The Bible has clearer instances as well. Genesis 20:3 is an example. This was after Abimelech, king of Gerar, took Abraham’s wife Sarah to be his wife after Abraham and Sarah said she was only his sister. Prior to consummating the union, God comes to Abimelech and says “you are a dead man.” In this context, God was warning of impending physical death. It wasn’t a Reformed catechism warning that Abimelech was “dead in his sins” because he was so depraved that he could not respond to God apart from spiritual regeneration. God was simply warning Abimelech that he was about to physically die since he had taken another man’s wife as his own.

Of course, God is also just, so when Abimelech replied that he was told Sarah was just Abrahams wife and then sent her away, God didn’t kill him after all. But the point is, God said to a living person that he was already “dead” because he was doomed to die imminently.

God basically told Abimelech “you are a dead man” in the same way that a death row inmate headed to his execution would be called a “dead man walking” by fellow prisoners. Prolepsis.

Notice also in the case of Abimelech in Genesis 20, even though he was called “dead” already, by changing course, Abimelech avoided death entirely (in the context in which he was going to die prematurely). Therefore, proleptic references do not necessarily have to refer to events that cannot be changed. Although prolepsis can be used to emphasize certainty, it also applies in situations that can be changed. King Abimelech was “dead” in that he was headed for death, but his death was still preventable (this will be very relevant in Part 2). And God, who used prolepsis, would of course know that Abimelech’s death was preventable. I am sure that that is why God spoke to Abimelech in the first place. Nevertheless, Abimelech was heading to death, and so he was “dead.”

2 Timothy 1:10

One example of prolepsis in the New Testament is 2 Timothy 1:10 – “but now [the grace and purpose of God] has been revealed by the appearing of our Savior Christ Jesus, who abolished death and brought life and immortality to light through the gospel.”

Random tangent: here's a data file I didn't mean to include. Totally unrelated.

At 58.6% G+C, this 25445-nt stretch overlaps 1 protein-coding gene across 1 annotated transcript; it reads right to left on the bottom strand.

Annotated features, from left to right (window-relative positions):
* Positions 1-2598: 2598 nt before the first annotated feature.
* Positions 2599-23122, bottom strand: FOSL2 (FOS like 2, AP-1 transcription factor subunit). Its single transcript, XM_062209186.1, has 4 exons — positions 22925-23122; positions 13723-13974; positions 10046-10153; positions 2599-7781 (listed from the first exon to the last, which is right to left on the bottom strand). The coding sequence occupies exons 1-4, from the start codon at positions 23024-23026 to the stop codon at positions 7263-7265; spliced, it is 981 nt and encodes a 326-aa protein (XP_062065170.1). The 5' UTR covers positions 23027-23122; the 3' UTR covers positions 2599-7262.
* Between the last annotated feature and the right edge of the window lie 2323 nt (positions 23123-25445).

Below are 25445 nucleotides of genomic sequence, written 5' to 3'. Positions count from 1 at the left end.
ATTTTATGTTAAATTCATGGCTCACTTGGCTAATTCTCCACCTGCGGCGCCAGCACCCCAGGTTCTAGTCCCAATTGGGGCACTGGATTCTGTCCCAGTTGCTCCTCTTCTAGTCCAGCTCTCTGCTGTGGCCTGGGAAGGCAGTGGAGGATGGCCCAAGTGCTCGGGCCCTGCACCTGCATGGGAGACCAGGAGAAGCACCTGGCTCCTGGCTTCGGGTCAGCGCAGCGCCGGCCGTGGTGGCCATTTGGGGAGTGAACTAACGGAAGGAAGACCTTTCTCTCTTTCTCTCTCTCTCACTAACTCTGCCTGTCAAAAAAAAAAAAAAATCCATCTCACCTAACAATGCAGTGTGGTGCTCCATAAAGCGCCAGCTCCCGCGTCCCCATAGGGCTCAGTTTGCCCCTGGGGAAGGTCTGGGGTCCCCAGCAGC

Has death really been abolished? Certainly not. That is undeniable. People still die. Some still die in their sins. Physical death, and any manner of so-called spiritual death, still clearly exist and have power. Death is alive and active. It is obvious that death has not been abolished, destroyed, deactivated, or anything of the sort. So how can Paul say that Jesus abolished death?

The answer seems simple to me: by dying on the cross for our sins and rising from the dead, Jesus assured that death would be abolished. It is a done deal. The work has been done and it is a sure thing. There will be a resurrection. There will be eternal life for those who believe. We are now just waiting for God to pull the trigger. When we walk down the hallway to our deaths, those around us can rightfully say “living man (or woman) walking” because our fate of eternal life is sealed in Christ. And for that reason, it can be said that Jesus has abolished death – proleptically.

Prolepsis in the Bible Overall

Now, taken at face value, these various passages would seem to say that these things were already present, not future. After all, God didn’t say to Abimelech “you will die soon”; God said “you are a dead man.” Ya know, “God said it, I believe it” and so forth. Therefore, Abimelech was actually dead!

Except not, because Abimelech wasn’t dead. He wasn’t dead any more than the walking and breathing “dead man” on death row. Wine doesn’t come in the form of solid grapes. Death is still around despite the fact that it has already been abolished. This just is a way that people talk, and it is a way the Bible authors wrote.

Like a lot of matters of Bible interpretation, and interpretation of any other communication really, there isn’t a hard and fast rule as to how you know something is proleptic. That’s just not how language works – especially when you are literally thousands of years removed from when something was written. This is true even in God-breathed scripture. And for that reason we really need to accept that even if everyone does everything right, there will still be some disagreements about the Bible’s teachings here or there (until we are in God’s kingdom, that is).

But in the case of prolepsis, a lot of the time, you can tell. I pointed to the examples that I did in Part 1 because once you have prolepsis in mind, it’s pretty clear what is going on.

Not all cases of possible prolepsis are so free of controversy, of course. And those are the ones that we are most interested in. For how all this talk of prolepsis applies to hell, stay tuned for Part 2.

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1. The following has been adapted from a blog post on my 3-Ring Binder blog on October 5, 2016 titled “Prolepsis and the Bible: When Future Events Are Spoken of As Current Reality.” Used with permission.
2. Kenneth Gentry, God Gave Wine: What the Bible Says about Alcohol, (Oakdown, 2011), 42.
3. Kenneth Gentry, 42-43.
4. Toussaint, Stanley D. Toussaint, “Israel and the Church of a Traditional Dispensationalist,” Three Central Issues in Contemporary Dispensationalism: A Comparison of Traditional and Progressive Views, ed. Herbert W. Bateman IV. (Kregel, 1999), 236.